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How Did the Financial Crisis Change the Fed’s Role?

microphoneAmong the lessons learned from the 2008 financial crisis was that the regulatory community “did not fully grasp the vulnerability of the financial system” and that some of the largest financial institutions were not able to cope with the crisis without assistance—and that the problem spread quickly among institutions, according to Federal Reserve Bank of New York President and CEO William C. Dudley.

Speaking at the Annual Meeting of the Virginia Association of Economists at the Virginia Military Institute in Lexington, Virginia, earlier this week, Dudley discussed some of the significant changes the Fed has made since the crisis on the way the central bank supervises financial institutions.

“We have raised capital and liquidity requirements, put banks through annual stress tests, established the Large Institution Supervision Coordination Committee (LISCC) to enable us to evaluate the largest firms collectively and relative to one another, and set up the Office of Financial Stability to enable us to look at the financial system more holistically,” Dudley said. “Financial stability now receives the attention it deserves. For example, there are now regular briefings and discussions on financial stability at FOMC meetings.”

Dudley noted that while the “extraordinary interventions” by the Fed on behalf of certain institutions were “warranted and within our authority” under the power granted to the central bank by the Section 13(3) of the Federal Reserve Act, he also said he suspects that the “scale and scope of these interventions went considerably further than envisioned by the public and Congress prior to the crisis.”

As a result, the Dodd-Frank Act passed in 2010 narrowed the scope of Section 13(3) of the Federal Reserve Act to limit the Fed’s authority to extend credit through facilities with broad-based eligibility, and it also limit’s the Fed’s authority to extend credit to a single company, Dudley said.

Bill Dudley

Bill Dudley, New York Fed President and CEO

On a larger scale, Dodd-Frank addressed the problem of “Too Big to Fail” by establishing a process to ensure that any financial firm could be resolved without threatening the financial system’s viability and putting the money of taxpayers at risk, Dudley said. Dodd-Frank also created the Financial Stability Oversight Council, which has the authority to designate institutions as “systemically important”; institutions designated as such are subject to tougher prudential standards and increased supervision by the Fed, according to Dudley.

“The intent behind these measures is to reduce the likelihood of a failure of a large financial firm, and the consequence of such a failure for the financial system, should one occur,” Dudley said.

Dudley also noted that the Fed has “not always been sufficiently transparent,” which Dodd-Frank addressed by establishing disclosure requirements for participation in Federal Reserve Facilities. Dudley said he also believes the Fed could have done more to explain the central bank’s motivation for its “extraordinary interventions.”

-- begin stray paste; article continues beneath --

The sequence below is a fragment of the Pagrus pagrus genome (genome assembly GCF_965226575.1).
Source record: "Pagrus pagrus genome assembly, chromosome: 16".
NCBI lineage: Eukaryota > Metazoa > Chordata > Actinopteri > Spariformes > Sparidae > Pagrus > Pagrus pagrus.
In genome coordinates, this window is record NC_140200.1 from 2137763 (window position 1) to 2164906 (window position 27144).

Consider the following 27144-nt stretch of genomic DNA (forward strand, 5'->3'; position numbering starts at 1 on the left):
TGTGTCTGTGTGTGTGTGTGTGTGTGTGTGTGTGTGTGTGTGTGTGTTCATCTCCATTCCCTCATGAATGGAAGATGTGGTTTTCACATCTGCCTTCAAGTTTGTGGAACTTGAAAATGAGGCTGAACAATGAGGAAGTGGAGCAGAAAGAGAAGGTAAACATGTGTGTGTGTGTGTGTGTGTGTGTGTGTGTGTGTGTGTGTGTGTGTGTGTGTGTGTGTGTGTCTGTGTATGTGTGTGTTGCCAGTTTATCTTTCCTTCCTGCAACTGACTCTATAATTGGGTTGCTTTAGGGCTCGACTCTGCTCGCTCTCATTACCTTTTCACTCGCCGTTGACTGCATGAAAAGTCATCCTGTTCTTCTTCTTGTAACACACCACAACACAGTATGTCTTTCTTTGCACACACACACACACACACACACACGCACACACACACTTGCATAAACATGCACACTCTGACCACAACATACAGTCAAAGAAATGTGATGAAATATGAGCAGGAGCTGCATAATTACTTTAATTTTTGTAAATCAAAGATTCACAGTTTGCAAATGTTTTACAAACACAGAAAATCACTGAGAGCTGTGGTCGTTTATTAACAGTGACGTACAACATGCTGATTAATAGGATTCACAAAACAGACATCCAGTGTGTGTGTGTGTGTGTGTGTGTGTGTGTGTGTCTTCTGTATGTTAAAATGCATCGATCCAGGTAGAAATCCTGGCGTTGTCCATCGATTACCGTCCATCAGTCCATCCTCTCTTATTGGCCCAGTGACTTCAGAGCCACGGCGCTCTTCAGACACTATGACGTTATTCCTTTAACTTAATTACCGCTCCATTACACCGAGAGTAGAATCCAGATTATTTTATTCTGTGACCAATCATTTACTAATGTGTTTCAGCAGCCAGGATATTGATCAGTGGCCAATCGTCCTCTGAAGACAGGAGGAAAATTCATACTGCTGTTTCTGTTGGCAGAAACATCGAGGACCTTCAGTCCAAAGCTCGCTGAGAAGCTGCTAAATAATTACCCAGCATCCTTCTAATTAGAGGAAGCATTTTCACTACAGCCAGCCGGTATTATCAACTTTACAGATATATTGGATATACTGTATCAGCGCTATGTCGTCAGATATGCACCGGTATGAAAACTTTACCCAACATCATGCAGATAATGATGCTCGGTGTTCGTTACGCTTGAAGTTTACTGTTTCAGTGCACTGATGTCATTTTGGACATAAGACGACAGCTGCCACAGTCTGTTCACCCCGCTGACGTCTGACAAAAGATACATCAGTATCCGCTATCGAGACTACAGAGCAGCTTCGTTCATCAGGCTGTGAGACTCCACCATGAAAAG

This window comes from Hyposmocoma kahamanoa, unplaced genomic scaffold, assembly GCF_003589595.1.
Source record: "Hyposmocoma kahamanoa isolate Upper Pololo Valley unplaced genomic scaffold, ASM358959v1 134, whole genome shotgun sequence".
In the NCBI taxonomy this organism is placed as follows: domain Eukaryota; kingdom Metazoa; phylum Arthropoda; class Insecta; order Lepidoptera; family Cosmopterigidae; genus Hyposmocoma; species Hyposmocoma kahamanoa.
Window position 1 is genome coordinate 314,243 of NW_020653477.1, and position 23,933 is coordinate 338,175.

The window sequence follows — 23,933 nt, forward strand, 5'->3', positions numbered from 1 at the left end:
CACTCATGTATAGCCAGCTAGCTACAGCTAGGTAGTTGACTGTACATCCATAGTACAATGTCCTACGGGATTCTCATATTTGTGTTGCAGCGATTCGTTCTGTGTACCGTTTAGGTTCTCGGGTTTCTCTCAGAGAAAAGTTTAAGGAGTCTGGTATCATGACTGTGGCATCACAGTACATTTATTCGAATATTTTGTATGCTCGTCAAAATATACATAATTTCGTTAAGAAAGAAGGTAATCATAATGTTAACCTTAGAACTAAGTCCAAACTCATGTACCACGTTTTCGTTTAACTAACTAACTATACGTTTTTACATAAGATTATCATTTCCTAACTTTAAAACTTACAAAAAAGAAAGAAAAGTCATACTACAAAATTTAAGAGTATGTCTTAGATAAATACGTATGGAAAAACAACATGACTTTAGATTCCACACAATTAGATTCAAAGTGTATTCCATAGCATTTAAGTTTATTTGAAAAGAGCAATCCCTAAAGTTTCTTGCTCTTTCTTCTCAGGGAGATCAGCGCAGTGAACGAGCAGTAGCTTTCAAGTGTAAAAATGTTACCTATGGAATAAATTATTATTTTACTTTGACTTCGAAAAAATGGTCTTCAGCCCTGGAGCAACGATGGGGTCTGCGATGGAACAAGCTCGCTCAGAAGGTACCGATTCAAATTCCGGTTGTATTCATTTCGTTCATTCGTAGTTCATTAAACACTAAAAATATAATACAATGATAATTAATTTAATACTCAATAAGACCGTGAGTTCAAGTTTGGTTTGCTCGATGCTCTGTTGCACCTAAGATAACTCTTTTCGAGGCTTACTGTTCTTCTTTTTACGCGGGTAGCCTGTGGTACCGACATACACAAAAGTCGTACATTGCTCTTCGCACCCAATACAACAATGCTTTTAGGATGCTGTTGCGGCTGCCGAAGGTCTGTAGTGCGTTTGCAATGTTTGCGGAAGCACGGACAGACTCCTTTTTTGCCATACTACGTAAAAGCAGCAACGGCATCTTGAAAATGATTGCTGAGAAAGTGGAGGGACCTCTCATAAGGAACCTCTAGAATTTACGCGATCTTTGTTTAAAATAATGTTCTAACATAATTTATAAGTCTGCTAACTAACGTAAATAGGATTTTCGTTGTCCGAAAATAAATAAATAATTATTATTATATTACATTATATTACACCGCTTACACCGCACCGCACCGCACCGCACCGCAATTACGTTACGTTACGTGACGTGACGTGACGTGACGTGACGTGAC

“At times, while the motivations and objectives might have been obvious to us, they weren’t always as readily apparent to Congress or to the public,” Dudley said. “I think this created uncertainty about what we were trying to accomplish, and made it more difficult for outside observers to assess the appropriateness of our actions and our motives.”

To address the transparency issue, after each FOMC meeting, the Committee issues a statement setting the current federal funds target range and explains the monetary policy decision. The Fed Chair holds four press conferences per year explaining the monetary policy decision while the Committee releases its Summary of Economic Projections (SEP), which provides forecasts by Committee members on key economic variables and the federal funds target rate for the next few years.

“In addition, the FOMC participants give numerous speeches explaining their views on monetary policy and other issues, and the chair regularly testifies about monetary policy and the Federal Reserve’s other activities before Congress,” Dudley said. “Overall, I have found that this move towards greater transparency has held us in good stead.”

Click here to view Dudley’s complete address.

About Brian Honea

Brian Honea's writing and editing career spans nearly two decades across many forms of media. He served as sports editor for two suburban newspaper chains in the DFW area and has freelanced for such publications as the Yahoo! Contributor Network, Dallas Home Improvement magazine, and the Dallas Morning News. He has written four non-fiction sports books, the latest of which, The Life of Coach Chuck Curtis, was published by the TCU Press in December 2014. A lifelong Texan, Brian received his master's degree from Amberton University in Garland.

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